If any food raises the resting pulse over 12 beats per minuteabove your morning resting pulse, that food should be eliminated; you are certainlyallergic to it or can't digest that much of it. If your pulse has not returned toits morning resting rate one hour later, you are still having an allergic reactionto the food you ate previously and cannot get a decent result on another food untileither your pulse slows again or until the next morning. You may, however, continueto eat other foods that you know do not provoke allergic reactions. Because reactionsto a food may not clear for many hours, it is wise to eat only small quantities ofindividual foods if you wish to test many of them in a single day. If a food causesno acceleration of pulse (at least 6 beats above your estimated normal maximal) thatfood can be tentatively labeled non-allergenic.
After a few days of testing one food an hour, you will becomeweary of the routine and wish to eat more normally. It may also occur that you cannottest more than one or two foods a day from the very first day because allergic reactionsdo not clear quickly enough. No problem, the testing period can go on at a lowerlevel of intensity for many weeks, trying one new food each morning upon arising.As you eliminate allergens from your diet one by one, your resting pulse should dropsomewhat and it should be easier to discern allergic reactions. After you have workedthrough all the items in your normal dietary, it would be wise to retest the foodsa second time, breaking your fast with one different test item each morning. Thissecond testing round may reveal a few more allergic reactions that were obscuredby other allergic reactions the first time through.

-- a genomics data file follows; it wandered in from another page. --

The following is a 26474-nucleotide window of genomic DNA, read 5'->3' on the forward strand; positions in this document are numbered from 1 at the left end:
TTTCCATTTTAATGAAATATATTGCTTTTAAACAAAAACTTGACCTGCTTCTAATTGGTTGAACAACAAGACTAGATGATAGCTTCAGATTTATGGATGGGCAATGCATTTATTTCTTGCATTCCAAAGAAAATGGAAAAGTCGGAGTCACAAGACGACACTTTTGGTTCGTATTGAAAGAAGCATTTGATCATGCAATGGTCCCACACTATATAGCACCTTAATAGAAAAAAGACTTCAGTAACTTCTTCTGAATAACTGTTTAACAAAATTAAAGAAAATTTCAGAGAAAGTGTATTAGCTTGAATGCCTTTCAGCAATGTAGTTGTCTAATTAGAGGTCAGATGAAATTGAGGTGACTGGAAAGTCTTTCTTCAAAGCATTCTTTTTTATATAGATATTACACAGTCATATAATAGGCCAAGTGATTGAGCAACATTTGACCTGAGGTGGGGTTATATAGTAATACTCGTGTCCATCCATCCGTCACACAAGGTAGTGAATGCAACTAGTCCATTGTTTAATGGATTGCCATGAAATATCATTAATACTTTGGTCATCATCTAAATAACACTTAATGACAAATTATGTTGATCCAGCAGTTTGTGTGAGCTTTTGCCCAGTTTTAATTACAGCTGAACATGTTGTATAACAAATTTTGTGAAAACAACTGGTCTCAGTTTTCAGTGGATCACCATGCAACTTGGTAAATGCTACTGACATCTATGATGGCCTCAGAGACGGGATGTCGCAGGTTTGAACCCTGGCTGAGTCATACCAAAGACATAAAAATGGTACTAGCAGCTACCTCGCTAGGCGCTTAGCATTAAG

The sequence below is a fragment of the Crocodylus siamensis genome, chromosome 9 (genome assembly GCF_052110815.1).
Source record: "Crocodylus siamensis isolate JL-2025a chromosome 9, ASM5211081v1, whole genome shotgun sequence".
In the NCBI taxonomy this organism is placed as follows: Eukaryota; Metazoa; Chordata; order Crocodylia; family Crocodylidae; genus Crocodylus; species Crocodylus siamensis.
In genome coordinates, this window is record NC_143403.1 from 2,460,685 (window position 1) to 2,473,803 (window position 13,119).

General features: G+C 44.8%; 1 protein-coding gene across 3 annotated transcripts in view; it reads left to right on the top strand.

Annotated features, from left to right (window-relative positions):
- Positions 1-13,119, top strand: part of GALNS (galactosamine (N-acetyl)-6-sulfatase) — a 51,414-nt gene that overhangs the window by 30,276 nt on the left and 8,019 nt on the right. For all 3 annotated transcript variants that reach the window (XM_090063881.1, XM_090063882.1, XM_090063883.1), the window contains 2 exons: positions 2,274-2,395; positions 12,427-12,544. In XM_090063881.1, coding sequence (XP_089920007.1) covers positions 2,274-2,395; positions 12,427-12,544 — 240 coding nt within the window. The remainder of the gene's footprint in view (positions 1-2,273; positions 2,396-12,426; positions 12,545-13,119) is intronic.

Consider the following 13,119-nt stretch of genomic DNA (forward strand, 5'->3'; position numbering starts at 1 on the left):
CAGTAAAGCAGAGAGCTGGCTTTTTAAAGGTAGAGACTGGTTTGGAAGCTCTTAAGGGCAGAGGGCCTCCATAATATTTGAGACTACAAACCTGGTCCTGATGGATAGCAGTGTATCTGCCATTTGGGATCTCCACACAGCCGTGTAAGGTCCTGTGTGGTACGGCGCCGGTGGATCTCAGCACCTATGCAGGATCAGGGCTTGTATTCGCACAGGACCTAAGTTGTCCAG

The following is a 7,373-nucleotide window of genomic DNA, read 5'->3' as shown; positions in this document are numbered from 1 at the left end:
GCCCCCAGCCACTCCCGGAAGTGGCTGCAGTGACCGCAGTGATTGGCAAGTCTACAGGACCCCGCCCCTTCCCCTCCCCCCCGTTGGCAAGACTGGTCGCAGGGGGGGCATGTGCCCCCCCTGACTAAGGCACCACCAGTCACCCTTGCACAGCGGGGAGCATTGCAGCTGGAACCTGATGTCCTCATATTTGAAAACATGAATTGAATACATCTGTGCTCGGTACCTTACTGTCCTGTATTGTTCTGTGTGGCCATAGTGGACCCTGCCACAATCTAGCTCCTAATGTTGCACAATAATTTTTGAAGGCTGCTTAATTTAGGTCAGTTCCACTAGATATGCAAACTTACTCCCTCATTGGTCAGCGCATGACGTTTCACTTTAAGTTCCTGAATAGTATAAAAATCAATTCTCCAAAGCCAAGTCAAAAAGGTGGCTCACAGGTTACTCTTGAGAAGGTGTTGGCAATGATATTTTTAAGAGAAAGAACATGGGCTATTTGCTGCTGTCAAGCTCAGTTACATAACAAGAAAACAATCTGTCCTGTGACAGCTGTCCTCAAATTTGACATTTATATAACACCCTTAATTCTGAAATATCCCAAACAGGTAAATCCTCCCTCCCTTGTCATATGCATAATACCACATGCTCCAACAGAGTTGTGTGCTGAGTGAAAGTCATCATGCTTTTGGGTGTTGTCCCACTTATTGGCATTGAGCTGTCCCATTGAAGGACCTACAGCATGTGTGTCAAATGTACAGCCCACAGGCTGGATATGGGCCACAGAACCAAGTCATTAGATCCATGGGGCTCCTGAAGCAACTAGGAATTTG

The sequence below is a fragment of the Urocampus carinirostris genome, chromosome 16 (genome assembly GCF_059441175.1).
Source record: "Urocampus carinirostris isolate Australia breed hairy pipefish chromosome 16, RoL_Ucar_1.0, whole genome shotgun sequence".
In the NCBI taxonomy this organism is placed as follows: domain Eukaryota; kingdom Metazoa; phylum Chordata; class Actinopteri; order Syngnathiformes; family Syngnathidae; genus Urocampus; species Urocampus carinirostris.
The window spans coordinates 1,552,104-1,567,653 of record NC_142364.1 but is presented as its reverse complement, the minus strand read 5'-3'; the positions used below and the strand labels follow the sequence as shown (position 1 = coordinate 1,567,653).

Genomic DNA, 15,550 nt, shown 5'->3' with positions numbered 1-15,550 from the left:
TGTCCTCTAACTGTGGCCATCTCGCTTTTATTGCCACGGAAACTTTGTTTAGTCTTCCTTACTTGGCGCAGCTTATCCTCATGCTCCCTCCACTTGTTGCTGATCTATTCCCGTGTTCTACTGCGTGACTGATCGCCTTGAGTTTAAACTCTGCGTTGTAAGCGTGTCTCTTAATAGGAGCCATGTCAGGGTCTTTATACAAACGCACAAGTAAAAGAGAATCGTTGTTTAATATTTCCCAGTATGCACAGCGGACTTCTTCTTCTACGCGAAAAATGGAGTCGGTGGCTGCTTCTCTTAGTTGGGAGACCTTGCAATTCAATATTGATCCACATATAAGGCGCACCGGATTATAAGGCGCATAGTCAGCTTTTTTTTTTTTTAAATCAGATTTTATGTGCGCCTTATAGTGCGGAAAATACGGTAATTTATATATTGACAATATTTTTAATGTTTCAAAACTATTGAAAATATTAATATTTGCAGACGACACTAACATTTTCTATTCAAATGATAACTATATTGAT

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Publishers Of Books Not Readily Findable
Life Extension Foundation
2835 Hollywood Blvd.
Hollywood, Florida 33020
I strongly recommend joining and regularly studying their newsletter. Besides, whenyou do, Prolongevity will give you a significant discount that amounts to far morethan the cost of a membership if you use many food supplements.
Health Research Publishing
P.O. Box 70
Mokelumne Hill, CA 95245
Find here reprints of all the old classics of natural hygiene.
American Natural Hygiene Society
Herbert Shelton Library
P.O. Box 30630
Tampa, Florida 33630
Find here all of Herbert Shelton's works.
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- Bieler, H. G., M.D. (1965). Food Is Your Best Medicine. New York: Random House. Also Bantam paperback.
- Bliznakov, Emile G., M.D. and Hunt, Gerald L. (1987) The Miracle Nutrient: Coenzyme Q-10. New York: Bantam Books.
- Carrel, A. (1939). Man the Unknown. London.
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- Sinclair, Upton. (1921). The Fasting Cure (Health Research Reprint, Mokelumne Hill, California, 1955). Pasedena, California: Originally published by the author.
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- Wylie, H. W. (1929). The History of a Crime Against the Food Law (Reproduced by Lee Foundation for Nutritional Research, Milwaukee, 1955 ed.). Washington, D.C.: H. W. Wylie.